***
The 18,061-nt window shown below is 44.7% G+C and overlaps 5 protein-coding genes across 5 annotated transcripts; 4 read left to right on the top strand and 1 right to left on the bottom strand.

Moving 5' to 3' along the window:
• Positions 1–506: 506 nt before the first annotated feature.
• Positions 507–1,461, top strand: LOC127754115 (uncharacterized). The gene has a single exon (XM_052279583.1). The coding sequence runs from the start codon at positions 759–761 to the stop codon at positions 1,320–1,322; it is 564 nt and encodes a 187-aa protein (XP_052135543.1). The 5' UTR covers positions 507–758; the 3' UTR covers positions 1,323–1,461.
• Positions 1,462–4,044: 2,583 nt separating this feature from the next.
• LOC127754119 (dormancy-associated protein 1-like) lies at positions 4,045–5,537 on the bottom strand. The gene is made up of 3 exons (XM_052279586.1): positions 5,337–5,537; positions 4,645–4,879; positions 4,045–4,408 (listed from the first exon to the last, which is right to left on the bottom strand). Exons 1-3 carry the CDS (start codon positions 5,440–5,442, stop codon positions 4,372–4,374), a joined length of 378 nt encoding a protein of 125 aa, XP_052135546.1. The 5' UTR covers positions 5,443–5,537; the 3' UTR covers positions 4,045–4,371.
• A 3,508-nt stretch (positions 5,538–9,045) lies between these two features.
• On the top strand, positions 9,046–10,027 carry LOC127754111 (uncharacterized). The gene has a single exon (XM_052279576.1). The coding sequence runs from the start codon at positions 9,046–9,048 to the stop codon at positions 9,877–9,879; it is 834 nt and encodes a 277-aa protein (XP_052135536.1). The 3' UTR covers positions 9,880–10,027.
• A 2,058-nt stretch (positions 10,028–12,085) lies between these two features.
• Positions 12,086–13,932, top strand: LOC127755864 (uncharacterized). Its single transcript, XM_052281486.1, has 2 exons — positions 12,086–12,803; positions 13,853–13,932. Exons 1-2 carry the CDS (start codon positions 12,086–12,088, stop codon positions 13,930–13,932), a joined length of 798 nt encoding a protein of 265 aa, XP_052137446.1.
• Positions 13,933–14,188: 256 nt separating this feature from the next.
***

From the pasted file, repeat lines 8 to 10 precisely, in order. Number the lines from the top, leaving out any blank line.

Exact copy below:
• On the top strand, positions 9,046–10,027 carry LOC127754111 (uncharacterized). The gene has a single exon (XM_052279576.1). The coding sequence runs from the start codon at positions 9,046–9,048 to the stop codon at positions 9,877–9,879; it is 834 nt and encodes a 277-aa protein (XP_052135536.1). The 3' UTR covers positions 9,880–10,027.
• A 2,058-nt stretch (positions 10,028–12,085) lies between these two features.
• Positions 12,086–13,932, top strand: LOC127755864 (uncharacterized). Its single transcript, XM_052281486.1, has 2 exons — positions 12,086–12,803; positions 13,853–13,932. Exons 1-2 carry the CDS (start codon positions 12,086–12,088, stop codon positions 13,930–13,932), a joined length of 798 nt encoding a protein of 265 aa, XP_052137446.1.